Saturday, October 15, 2011

Christian Songs I Hate

Thanks to Daisy for pointing me to this great graphic from Ink Slinger.
CORRECTION:  Ink Slinger has informed me that this originated at "Sacred Sandwich

There is no shortage of crappy and doctrinally unsound hymns and praise songs that pollute the atmosphere of the church today. And I have had to zip my lips and hold my nose through many church services while the “worship team” led the people in multiple repetitions of feel-good, man-centered musical happycrap.

One of those very popular pieces of puke is, “Come, Just As You Are To Worship.” Where did we ever get the idea that we could approach God “just as we are” and that He should be pleased to accept our worship? That idea did not come from scripture.

Last week I led a Bible Study, at my church, on the topic of the Laver in the outer court of the Tabernacle in the wilderness. The laver is symbolic of the Word of God and its sanctifying affect on the believer.

God spoke to Moses and said: “You shall also make a laver of bronze, with its base also of bronze, for washing. You shall put it between the tabernacle of meeting and the altar. And you shall put water in it, 19 for Aaron and his sons shall wash their hands and their feet in water from it. 20 When they go into the tabernacle of meeting, or when they come near the altar to minister, to burn an offering made by fire to the LORD, they shall wash with water lest they die. 21 So they shall wash their hands and their feet lest they die. And it shall be a statute forever to them—to him and his descendants throughout their generations.” Exodus 30:17-21

Take note of the purpose of that washbasin. The priests were to wash their hands and their feet BEFORE THEY ENTERED THE TENT OF MEETING OR BEFORE THEY COULD MAKE ANY OFFERINGS TO GOD.

God expects His people to be clean before they can come to worship Him. This kind of cleansing is not for salvation; it is for sanctification. The cleansing by the shedding of blood was accomplished once for all at the cross (symbolized by the altar) where the Lamb of God was slain for our sins. 

But in this sinful world we will do things and go places that will stain our hands and feet so we need regular and frequent cleansing by the Word of God before we can worship Him. He is holy and He commands us to be holy. In His instructions to Moses, He repeated this warning two times – “they shall wash their hands and their feet LEST THEY DIE.” And furthermore, He commands that this statute shall remain forever to Aaron and his descendants throughout their generations.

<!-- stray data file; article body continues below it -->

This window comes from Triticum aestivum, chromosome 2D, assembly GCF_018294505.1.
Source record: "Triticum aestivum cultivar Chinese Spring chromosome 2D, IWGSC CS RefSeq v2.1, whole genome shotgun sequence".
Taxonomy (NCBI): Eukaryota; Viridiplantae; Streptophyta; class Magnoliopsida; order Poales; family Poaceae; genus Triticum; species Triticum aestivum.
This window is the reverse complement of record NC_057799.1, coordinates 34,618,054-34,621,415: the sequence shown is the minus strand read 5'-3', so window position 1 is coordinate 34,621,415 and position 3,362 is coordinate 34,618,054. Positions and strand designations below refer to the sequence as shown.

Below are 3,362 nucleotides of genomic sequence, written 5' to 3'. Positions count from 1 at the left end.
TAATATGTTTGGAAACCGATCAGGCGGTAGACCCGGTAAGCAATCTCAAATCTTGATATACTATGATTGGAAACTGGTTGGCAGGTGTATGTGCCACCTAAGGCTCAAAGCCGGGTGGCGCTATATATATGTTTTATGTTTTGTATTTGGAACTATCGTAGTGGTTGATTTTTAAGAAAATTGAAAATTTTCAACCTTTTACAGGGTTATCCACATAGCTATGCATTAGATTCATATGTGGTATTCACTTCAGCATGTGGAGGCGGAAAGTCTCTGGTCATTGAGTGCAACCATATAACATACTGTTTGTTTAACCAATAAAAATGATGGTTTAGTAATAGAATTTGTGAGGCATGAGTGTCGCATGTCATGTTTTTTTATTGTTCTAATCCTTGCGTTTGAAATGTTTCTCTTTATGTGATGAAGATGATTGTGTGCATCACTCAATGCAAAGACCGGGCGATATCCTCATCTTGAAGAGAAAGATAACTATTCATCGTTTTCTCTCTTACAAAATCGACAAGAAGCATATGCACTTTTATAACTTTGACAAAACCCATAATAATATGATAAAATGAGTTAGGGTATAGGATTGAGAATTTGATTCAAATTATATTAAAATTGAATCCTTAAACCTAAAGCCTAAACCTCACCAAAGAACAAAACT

So how is it that we think we can glibly approach God with our acts of worship once a week on Sunday mornings with unconfessed sins and unrepentant lifestyles and think that He should be pleased with our noise?

There is another song with similar words but a totally different meaning; “Just As I Am.” That is the way God expects us to come to Him for forgiveness and salvation – as helpless sinners “without one plea, but that Thy blood was shed for me.”   But after that we cannot remain just the way we are.   He expects us to look into His Word and to be sanctified by it.

Okay, so I am not a model of sanctification; I know that. I’m just saying that I don’t need my head filled with false doctrines and errant man-centered philosophies learned through the music we sing. Church leaders should take care to be just as accurate and discerning with the words in the songbook as they are with the content of their teaching.   But maybe that’s the problem.


Daisy said...

Oh, I thought for sure you were going to mention this piece of cotton candy.

Ralph M. Petersen-Always Right; Sometimes Wrong! said...

Wow! Thanks Daisy.

This one could become my new favorite hated song. Woah, Woah, Woah. I Love, I Love, I Love it.

Stephen Phillip Porter said...

Why oh why did I read the comments? My curiosity got the best of me, and I followed Daisy's link. Woe Woe Woe is me.

Here's a love song that's got a bit more theological meat to it: Jesus Lover of My Soul--Charles Wesley (1740)

God Bless!

Manifest Blog

Ralph M. Petersen-Always Right; Sometimes Wrong! said...

Stephen, I love that old hymn. There are so many great hymns with meaty substance but so many people today have a real disdain for them.

Corey P. (the Ink Slinger) said...

"Church leaders should take care to be just as accurate and discerning with the words in the songbook as they are with the content of their teaching. But maybe that’s the problem."


Amen and well-said. Great post. :)

Corey P. said...

Oh, and you know the cartoon was created by the The Sacred Sandwich, right?

Just to make sure everybody knows I wasn't the one who came up with it... :)